Amazon counterfeit product
28
Apr

Reducing Amazon Counterfeits with New Program

In late March 2017, Amazon quietly launched a new program called “Transparency” – a technology-driven program designed to prevent Amazon counterfeit product from being sold online. While the program was initially rolled out in 2016 for Amazon’s own brands, the program is now being piloted for other brands in 2017.

The program works like this: for each product enrolled, the brand buys a certain number of unique 26-digit alphanumeric codes from Amazon (served up in a simple Excel/CSV file), and applies a unique code on each unit of that SKU that it produces going forward. In other words, every item of the same sku would have a different code from all other items, like serialization. When a brand registers SKUs with the Transparency team, the brand agrees to print these individualized 2D barcodes on all units that it produces of those SKUs, regardless of what channel ultimately sells the SKU (including online, and brick & mortar channels throughout the world). While the brand determines with Amazon a “flushing” period during which the brand’s existing non-2D stickered units of this product can sell throughout the world, all units of the product shipped to Amazon after that date will be accepted only if the 2D barcode is on each unit. For any product that is not 2D stickered with a unique code provided by Amazon, Amazon will not accept the inventory, whether sold by the brand, another third-party seller or even Amazon Retail.

Amazon explained to us that this flushing period will include Amazon sending a note to all sellers that have ever sold this item on Amazon, indicating that this SKU will soon be requiring this 2D sticker on all units sold on Amazon.

At this point, only product with a 2D code will be considered authentic by Amazon, and only these units will be allowed for sale Amazon. Should a third-party seller self-fulfill a unit of one of these enrolled items, the Amazon customer will still be able to verify the authenticity when they receive the product.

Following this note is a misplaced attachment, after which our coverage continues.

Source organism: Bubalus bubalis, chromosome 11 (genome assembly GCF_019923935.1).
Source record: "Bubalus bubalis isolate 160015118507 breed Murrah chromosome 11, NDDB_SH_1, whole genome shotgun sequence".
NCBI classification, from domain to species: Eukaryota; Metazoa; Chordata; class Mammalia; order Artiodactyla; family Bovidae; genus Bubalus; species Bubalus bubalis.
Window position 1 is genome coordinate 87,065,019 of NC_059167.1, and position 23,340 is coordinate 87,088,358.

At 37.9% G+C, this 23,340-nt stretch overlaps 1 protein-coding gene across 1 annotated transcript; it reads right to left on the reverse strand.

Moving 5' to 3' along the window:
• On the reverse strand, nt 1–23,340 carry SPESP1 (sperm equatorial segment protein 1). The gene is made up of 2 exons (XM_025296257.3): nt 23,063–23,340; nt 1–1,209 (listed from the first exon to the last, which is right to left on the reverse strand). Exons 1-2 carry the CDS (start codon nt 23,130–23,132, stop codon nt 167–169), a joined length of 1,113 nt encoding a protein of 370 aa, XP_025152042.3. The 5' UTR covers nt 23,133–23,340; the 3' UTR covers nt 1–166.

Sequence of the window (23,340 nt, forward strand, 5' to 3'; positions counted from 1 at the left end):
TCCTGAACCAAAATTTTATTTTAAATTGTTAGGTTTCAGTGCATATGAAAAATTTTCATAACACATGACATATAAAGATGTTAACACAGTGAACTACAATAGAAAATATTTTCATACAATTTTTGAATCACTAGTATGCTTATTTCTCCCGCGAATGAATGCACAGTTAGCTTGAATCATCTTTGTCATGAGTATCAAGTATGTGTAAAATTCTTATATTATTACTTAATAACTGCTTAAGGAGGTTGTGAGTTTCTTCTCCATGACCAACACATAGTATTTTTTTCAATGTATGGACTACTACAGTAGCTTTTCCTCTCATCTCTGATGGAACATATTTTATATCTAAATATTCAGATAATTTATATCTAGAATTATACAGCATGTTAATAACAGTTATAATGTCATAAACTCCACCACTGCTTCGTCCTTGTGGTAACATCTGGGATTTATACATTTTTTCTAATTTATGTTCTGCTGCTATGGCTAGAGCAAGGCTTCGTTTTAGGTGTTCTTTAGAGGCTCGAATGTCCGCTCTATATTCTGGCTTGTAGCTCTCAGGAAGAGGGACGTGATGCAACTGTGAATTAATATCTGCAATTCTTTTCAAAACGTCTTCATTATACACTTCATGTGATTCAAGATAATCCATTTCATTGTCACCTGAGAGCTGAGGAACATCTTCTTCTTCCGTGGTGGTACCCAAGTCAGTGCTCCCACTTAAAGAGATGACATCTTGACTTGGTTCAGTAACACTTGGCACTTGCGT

It is worth noting that this program is not designed to remove retail arbitrage or unauthorized sellers from selling items – it is only designed to remove what is now designated as counterfeit product on Amazon. Should a brand enroll one of its SKUs in this program, but get too many complaints from sellers that can produce legitimate purchase order paperwork, the brand will lose its accreditation in this program, and those previously enrolled products will be removed from the Transparency program.

The program is currently free to brands throughout 2017, but expected to start charging fees for these 2D codes starting in 2018. Pricing is expected to be $0.04-$0.05 per code for fewer than 1 million codes, $0.03/code for 1 million to 10 million codes, and about $0.01 per code for more than 10 million codes.

We’ve identified three types of brands that should consider this program immediately:

  1. The brand that values the authenticity of their products, negatively impacted by counterfeit items today
  2. The brand struggling with product manufactured through “3rd shift” or secondary factories
  3. The brand launching a new product which is likely to attract counterfeit copycats

This program is currently available only in Amazon US fulfillment centers, and is being piloted to only a few dozen brands, but the plan is to roll this out across all Amazon marketplaces to any brand by 2018. For those interested in learning more about the program, email Amazon at Transparency-busdev@amazon.com